Keywords: Multi-walled carbon nanotubes, CVD, synthesis, chlorine, benzenes, ethanes.



1. Introduction

Nanotechnology is a topic that is attracting the interest of scientists in academia, research institutions and industry as well as government officials and journalists. Carbon nanotubes (CNTs) and carbon nanomaterials (CNMs) in general are key components in the progress of nanotechnology. Polyhedral carbon clusters (fullerenes) were discovered in 19851 and this eventually led to the seminal studies on carbon nanotubes (CNTs) by Ijima in 1991.2 CNTs offer opportunities for the development of novel material systems because they possess unique electronic properties,3 exhibit thermal conductivity that is higher than that of diamond,3 and possess mechanical properties such as stiffness, strength and resilience, which exceed those of any currently used materials.4 These unique properties render CNTs suitable for application in various fields for example, their use as supports in catalysis, nanoconveyors, field emission sources, chemical sensors, nanoelectronic devices and in fuel cells.5,6 Methods for making CNTs such as arc discharge, laser ablation, pyrolysis and catalytic chemical vapour deposition (CCVD) have been developed.7-10 To date the production of CNTs by the CCVD method remains the preferred route for their large scale production.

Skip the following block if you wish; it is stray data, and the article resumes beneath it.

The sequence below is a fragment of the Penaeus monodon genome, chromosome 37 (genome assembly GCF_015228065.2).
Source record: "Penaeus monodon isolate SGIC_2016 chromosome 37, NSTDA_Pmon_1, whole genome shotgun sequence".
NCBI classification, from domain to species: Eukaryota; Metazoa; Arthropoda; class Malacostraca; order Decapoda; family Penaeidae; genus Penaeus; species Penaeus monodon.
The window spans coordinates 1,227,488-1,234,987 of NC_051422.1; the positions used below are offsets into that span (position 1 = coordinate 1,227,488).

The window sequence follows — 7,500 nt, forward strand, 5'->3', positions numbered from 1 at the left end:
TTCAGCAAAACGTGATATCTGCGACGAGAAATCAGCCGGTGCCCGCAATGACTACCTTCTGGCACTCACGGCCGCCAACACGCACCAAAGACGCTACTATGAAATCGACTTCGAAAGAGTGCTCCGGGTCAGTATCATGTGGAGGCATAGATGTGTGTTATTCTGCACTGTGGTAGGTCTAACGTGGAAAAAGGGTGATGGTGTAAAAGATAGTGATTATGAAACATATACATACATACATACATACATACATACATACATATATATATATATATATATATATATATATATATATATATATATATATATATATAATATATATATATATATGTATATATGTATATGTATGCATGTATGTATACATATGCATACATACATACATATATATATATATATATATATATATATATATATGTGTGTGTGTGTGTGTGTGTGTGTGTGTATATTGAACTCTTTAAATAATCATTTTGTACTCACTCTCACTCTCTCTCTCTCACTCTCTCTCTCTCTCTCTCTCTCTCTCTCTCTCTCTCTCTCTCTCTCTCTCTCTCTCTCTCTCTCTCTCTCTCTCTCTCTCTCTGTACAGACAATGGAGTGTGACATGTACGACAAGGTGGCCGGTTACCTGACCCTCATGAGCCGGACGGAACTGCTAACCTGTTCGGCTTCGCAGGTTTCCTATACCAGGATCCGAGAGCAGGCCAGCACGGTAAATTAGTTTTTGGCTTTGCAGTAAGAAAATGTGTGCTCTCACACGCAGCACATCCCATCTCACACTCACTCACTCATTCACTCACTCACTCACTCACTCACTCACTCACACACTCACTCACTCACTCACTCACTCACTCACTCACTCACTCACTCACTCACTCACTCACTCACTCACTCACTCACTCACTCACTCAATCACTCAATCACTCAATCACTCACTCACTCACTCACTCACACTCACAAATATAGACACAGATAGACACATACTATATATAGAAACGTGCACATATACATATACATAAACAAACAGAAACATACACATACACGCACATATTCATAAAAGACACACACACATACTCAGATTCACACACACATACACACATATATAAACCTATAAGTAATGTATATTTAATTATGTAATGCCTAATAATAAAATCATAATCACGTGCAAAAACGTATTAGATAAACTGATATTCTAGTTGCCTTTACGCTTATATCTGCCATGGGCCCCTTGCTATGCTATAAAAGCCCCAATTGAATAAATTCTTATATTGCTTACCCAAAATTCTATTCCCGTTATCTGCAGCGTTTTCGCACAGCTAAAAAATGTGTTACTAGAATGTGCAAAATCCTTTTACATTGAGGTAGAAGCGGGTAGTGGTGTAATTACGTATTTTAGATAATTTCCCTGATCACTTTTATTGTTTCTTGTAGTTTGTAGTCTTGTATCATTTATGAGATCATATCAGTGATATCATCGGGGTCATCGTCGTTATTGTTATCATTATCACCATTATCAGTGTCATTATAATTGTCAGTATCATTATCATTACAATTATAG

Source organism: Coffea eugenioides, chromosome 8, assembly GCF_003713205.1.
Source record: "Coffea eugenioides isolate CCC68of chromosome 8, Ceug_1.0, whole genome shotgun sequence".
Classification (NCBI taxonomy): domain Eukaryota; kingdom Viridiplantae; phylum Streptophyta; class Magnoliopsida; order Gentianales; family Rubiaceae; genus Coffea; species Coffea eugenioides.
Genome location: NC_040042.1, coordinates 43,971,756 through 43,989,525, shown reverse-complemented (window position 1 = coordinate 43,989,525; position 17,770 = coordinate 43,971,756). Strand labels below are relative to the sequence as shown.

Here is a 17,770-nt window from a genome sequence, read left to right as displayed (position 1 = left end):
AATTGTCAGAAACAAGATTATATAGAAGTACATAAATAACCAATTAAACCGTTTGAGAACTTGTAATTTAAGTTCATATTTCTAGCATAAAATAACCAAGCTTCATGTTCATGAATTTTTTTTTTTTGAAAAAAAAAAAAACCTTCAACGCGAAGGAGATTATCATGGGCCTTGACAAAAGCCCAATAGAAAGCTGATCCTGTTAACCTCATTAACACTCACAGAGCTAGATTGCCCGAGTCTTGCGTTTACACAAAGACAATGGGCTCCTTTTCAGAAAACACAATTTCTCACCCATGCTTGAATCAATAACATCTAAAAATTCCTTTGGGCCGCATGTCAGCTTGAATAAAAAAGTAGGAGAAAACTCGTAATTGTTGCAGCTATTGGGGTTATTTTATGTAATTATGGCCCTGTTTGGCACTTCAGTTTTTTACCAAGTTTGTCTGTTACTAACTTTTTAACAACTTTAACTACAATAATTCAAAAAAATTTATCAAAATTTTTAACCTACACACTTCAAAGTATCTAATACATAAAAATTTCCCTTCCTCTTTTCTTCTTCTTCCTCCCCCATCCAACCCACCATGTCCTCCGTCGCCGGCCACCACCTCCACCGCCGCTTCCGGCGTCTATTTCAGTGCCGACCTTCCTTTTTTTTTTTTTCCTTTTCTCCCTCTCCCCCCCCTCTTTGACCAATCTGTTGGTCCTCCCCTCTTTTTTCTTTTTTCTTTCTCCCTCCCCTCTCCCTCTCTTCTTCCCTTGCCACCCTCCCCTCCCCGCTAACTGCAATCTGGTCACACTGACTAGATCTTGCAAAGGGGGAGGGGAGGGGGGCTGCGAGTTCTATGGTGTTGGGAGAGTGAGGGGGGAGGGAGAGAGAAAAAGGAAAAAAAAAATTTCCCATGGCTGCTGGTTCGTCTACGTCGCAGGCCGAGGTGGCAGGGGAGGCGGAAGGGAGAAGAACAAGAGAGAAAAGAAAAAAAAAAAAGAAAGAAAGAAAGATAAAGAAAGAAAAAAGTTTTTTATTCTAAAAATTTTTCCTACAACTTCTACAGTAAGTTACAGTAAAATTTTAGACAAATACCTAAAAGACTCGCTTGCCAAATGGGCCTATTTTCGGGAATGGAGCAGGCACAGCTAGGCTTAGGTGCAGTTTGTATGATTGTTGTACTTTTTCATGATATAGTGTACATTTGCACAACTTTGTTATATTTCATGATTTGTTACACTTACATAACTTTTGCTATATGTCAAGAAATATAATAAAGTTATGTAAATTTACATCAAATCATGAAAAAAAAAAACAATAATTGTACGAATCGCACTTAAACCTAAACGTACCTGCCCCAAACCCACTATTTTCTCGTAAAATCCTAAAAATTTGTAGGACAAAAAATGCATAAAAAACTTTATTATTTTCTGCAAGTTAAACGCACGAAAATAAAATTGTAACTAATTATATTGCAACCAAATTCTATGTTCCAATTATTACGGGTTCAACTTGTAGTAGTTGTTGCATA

A limitation related to the use of CNTs in many applications has always been the difficulty in dispersing them in solvents. Scientists have thus functionalized the outer walls of CNTs with various groups like halogens and carboxylic groups to improve their solubility. Modification of CNTs has thus led to the creation of new functional and construction materials.11 Doping of the carbonaceous materials with non-carbon atoms, such as nitro-gen,12-19 boron,20-24 sulphur,25-29 oxygen30-36 and halogens11,37-55 has been explored over the past two decades. Modification of the carbon surface and electronic properties has also been explored but the effect of chlorine (Cl) on the morphology of carbon nanomaterials is not well established.